China's Magpie Bridge to establish comminication link and explore far side of moon

An artist's concept of the ARTEMIS spacecraft in orbit around the Moon
An artist's concept of the ARTEMIS spacecraft in orbit around the Moon NASA

In April 2018, China announced that their upcoming 'Chang'e-4' lunar mission will try to create a mini biosphere on the dark side of the moon by growing flowers and silkworms. To materialize this mission, China has launched a relay satellite on May 21. This satellite is specially designed to establish a communication link between earth and moon ahead of the planned lunar probe which will explore the dark side of the moon.

Xinhua news agency confirmed the news and revealed that the satellite launch took place at around 05.28 am (Chinese local time) in a Long March-4C rocket from the Xichang launch centre in the southwestern region of the country.

"The launch is a key step for China to realize its goal of being the first country to send a probe to soft-land on and rove the far side of the moon," said Zhang Lihua, manager of the relay satellite project.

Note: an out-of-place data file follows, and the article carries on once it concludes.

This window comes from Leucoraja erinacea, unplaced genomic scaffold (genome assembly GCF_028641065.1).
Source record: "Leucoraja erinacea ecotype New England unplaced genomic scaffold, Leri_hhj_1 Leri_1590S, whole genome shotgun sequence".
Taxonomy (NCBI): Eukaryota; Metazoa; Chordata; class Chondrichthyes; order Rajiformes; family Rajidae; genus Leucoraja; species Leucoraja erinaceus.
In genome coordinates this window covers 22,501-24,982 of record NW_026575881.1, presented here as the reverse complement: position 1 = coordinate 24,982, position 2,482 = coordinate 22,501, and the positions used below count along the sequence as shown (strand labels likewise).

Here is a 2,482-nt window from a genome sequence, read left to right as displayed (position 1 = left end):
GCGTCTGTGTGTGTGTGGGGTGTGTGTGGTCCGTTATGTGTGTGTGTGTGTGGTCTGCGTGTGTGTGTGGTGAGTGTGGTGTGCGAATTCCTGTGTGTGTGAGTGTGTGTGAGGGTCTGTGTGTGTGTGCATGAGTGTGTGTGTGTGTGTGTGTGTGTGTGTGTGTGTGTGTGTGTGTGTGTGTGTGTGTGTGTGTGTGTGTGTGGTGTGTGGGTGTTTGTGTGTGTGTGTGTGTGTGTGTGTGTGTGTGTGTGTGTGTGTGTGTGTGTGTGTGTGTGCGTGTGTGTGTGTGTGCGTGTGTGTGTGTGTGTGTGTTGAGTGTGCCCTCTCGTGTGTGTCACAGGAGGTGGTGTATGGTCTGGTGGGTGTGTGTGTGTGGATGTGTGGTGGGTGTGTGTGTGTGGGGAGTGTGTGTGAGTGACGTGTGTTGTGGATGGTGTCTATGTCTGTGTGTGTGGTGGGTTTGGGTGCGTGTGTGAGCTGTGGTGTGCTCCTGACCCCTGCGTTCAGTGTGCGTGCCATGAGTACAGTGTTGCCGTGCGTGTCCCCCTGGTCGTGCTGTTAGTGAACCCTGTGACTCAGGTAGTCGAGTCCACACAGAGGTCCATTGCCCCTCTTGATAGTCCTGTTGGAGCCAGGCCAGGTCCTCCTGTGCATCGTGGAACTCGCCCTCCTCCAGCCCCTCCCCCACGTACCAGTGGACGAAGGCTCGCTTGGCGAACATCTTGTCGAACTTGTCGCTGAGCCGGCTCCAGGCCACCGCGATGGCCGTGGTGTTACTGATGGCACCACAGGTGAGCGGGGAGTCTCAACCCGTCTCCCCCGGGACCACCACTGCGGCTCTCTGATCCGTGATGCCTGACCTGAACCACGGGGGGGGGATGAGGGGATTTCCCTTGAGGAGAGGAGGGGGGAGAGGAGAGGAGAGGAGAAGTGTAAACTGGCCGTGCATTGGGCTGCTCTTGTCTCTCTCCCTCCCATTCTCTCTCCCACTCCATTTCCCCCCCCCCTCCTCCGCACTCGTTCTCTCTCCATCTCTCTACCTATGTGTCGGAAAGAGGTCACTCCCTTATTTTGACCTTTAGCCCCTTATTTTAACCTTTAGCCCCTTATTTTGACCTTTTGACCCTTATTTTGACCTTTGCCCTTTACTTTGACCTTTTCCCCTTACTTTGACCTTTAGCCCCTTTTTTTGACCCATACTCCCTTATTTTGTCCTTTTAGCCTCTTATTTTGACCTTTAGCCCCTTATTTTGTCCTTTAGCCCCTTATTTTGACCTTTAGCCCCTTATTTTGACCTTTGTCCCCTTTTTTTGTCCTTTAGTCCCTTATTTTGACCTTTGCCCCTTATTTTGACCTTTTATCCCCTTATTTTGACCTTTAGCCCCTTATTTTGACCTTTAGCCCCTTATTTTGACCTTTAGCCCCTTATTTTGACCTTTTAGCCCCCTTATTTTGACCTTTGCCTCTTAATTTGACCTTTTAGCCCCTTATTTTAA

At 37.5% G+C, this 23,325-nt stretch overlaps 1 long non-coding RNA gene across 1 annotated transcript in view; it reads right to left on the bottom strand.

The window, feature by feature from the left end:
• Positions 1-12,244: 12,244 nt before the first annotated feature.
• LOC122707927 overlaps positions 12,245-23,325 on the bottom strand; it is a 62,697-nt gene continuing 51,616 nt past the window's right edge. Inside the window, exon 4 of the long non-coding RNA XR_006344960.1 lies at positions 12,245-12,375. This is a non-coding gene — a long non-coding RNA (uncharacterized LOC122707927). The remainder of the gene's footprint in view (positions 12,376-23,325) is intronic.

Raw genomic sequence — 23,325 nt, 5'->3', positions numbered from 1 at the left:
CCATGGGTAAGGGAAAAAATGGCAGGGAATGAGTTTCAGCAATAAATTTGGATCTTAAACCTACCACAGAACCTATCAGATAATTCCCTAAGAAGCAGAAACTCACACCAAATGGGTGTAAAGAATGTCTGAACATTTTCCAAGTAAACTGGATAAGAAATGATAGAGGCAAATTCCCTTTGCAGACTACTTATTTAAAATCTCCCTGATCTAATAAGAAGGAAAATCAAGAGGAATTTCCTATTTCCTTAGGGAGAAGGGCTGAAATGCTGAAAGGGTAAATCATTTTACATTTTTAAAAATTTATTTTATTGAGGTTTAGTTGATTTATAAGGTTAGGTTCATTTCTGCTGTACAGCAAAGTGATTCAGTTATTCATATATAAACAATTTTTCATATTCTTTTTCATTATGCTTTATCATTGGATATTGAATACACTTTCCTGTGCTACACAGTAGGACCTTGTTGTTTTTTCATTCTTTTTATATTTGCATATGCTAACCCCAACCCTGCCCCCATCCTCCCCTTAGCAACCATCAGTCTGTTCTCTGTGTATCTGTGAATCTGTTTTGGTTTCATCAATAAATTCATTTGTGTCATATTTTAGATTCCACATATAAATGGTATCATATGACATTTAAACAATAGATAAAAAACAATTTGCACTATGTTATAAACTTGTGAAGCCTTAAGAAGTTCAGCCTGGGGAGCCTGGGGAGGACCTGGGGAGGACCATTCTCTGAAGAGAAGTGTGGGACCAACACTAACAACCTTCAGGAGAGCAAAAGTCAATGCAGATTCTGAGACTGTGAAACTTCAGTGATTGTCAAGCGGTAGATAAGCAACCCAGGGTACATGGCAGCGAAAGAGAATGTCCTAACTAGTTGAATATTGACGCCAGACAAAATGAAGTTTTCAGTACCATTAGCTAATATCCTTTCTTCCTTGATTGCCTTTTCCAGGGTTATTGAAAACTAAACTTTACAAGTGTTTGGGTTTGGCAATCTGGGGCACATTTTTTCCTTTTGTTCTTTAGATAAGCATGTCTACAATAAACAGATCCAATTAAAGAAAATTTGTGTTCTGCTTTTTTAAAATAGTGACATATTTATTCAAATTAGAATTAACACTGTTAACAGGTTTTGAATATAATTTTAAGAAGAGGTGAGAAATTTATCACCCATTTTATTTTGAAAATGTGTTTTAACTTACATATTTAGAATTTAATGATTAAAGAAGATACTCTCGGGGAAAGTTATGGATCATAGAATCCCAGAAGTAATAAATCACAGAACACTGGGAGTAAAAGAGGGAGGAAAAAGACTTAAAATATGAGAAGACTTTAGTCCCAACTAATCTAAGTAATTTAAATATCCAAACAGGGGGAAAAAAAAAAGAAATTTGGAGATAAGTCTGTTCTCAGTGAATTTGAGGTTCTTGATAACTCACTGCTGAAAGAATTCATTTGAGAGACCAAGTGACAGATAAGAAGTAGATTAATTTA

The satellite, which is known as Queqiao or Magpie Bridge, will be operated from the orbit at around 4,55,000 kilometres from earth. It should be also noted that the Magpie Bridge is the world's first communication satellite to be operated from the dark side of the moon.

Through this move, China aims to catch up with Russia and United States in the space exploration race and they aim to emerge as the global space leader by 2030. The country is also apparently planning to launch a manned space mission next year.

China also believes that their plan to cultivate flowers and silkworm will finally end the food crisis among astronauts in future space journeys. Experts believe that moon's gravity, which is 16 times lesser than earth, will be the major barrier while trying to create a mini ecosystem there. The climate on the moon is also adverse, as it usually ranges from -100 to 100 degree Celsius.